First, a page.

Philippines arms deal cements ties with China
China’s offer of arms and boats worth $14 million to be provided free to the Philippines, according to media reports, is the latest sign that the two countries are boosting cooperation following Philippine President Rodrigo Duterte’s visit to China in October, experts say.
Philippine Defence Minister Delfin Lorenzana said on Tuesday that Beijing has offered to provide the small arms and fast boats to Manila to assist Duterte’s fight against drugs and terrorism, Reuters reported.
Another $500 million in a long-term soft loan will be available for other equipment, the report said.
Lorenzana was quoted as saying they hope to receive the Chinese arms by the second quarter of 2017. Foreign Ministry spokeswoman Hua Chunying said on Wednesday that China understands and supports the Duterte government’s policy of cracking down on drug crimes.
“The two countries’ related departments are currently undertaking cooperation in areas such as information sharing, technical equipment, joint
drug enforcement and drug rehabilitation,” Hua told a daily news conference, without confirming the media reports. “China is willing to continue to offer, within its capability, support and help for Philippines’ anti-drug activities.”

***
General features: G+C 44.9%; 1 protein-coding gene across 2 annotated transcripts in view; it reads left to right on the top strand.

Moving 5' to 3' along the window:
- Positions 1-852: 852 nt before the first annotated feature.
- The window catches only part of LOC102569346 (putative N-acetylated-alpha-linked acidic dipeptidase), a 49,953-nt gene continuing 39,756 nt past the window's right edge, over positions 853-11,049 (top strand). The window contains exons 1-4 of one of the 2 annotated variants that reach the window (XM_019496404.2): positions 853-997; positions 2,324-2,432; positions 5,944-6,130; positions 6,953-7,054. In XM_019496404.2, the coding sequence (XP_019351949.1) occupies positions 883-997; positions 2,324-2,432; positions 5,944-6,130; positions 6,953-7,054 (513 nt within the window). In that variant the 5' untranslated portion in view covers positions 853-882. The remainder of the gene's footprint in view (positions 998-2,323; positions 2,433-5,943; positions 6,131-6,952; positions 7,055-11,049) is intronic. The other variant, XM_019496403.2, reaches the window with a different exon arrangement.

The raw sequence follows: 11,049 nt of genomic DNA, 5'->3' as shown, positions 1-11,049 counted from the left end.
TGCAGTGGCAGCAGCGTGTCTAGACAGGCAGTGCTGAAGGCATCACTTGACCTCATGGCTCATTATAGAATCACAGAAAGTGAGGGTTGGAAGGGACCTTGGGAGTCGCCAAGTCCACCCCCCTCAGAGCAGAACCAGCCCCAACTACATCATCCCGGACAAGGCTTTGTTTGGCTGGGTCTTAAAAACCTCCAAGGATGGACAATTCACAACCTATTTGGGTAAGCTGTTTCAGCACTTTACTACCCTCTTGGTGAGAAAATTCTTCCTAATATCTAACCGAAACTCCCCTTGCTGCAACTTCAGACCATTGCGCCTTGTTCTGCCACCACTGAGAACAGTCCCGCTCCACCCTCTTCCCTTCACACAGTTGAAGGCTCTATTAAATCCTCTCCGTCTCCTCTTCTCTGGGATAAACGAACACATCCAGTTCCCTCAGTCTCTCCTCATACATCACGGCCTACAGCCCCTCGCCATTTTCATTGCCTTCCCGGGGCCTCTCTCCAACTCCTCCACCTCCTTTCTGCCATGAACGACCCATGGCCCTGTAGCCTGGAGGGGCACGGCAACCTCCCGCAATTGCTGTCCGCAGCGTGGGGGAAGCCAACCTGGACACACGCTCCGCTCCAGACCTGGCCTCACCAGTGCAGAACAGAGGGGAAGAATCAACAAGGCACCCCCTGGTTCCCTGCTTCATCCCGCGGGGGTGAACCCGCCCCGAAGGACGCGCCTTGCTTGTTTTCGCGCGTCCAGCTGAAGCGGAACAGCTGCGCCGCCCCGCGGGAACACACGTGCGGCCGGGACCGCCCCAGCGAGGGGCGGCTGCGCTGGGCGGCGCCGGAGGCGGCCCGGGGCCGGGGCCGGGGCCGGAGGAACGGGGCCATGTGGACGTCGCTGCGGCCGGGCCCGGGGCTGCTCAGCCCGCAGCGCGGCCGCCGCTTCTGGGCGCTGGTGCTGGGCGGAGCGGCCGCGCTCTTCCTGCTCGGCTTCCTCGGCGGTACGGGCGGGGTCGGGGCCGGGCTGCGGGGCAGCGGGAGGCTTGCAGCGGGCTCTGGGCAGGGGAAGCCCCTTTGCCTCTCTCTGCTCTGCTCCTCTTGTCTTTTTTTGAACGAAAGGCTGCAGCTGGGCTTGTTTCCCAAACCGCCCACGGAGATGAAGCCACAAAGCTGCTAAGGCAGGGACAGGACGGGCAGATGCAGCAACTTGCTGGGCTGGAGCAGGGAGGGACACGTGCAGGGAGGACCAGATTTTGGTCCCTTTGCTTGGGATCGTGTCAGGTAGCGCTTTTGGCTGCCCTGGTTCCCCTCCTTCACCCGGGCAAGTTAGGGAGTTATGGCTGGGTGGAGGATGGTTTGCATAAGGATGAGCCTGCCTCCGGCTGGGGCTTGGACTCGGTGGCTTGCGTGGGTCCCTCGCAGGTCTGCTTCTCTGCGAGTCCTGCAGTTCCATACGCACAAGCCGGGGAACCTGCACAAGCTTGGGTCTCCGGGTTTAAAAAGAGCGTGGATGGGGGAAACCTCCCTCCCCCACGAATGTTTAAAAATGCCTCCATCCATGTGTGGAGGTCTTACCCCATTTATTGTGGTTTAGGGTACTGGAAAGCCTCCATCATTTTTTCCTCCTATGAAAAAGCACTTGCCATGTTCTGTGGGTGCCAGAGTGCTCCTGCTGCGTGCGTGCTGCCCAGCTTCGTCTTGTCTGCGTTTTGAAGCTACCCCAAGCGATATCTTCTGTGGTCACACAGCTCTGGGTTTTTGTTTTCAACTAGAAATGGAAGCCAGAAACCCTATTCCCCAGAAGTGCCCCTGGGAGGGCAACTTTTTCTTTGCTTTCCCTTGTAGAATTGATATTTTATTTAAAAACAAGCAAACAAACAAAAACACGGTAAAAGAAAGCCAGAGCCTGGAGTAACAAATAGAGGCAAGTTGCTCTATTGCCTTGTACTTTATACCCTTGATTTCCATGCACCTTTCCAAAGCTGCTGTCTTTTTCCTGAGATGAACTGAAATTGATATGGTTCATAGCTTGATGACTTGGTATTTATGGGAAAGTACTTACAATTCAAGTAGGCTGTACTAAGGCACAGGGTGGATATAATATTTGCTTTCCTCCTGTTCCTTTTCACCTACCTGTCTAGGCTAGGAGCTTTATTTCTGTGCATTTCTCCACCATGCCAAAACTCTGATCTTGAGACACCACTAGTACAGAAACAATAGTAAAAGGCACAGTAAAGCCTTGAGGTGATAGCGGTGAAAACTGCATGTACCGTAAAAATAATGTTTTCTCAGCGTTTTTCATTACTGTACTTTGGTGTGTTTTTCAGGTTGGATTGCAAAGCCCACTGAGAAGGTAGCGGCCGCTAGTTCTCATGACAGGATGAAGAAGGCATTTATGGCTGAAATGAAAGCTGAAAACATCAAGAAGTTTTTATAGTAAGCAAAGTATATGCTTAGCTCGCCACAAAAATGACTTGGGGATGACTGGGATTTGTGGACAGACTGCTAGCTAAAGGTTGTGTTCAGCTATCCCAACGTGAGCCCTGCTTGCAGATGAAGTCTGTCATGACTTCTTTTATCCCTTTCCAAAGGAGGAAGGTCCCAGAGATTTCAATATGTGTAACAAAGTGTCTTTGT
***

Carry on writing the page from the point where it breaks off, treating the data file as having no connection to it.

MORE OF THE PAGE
The United States has been a longtime provider of secondhand weaponry to the Philippines. But Reuters reported that Washington halted the
sale of 26,000 assault rifles to the Philippines over opposition to aspects of the anti-drug campaign initiated by Duterte after he took office on June 30.
After the sale of weapons was halted by the US, Duterte said he might turn to China and Russia for arms.
Li Jinming, a professor of Southeast Asian studies at Xiamen University, said the offer is the latest practical act since the overall improvement in bilateral ties.
“It not only shows Beijing’s support for Duterte’s anti-drug activities, but also its willingness to put the repaired relationship on a good
path,” he said.
The China-Philippine relationship hit turbulence after the previous Philippine government, under Duterte predecessor Benigno Aquino III, launched a unilateral arbitration case against Beijing to challenge its sovereignty over the South China Sea.
Chen Qinghong, a researcher in Southeast Asian and Philippine studies at the China Institutes of Contemporary International Research, said the
two countries have continued to expand cooperation.
“To boost comprehensive and robust cooperation in various areas, including security and military affairs, will help to enhance mutual trust and
positive interaction in the future,” he said.
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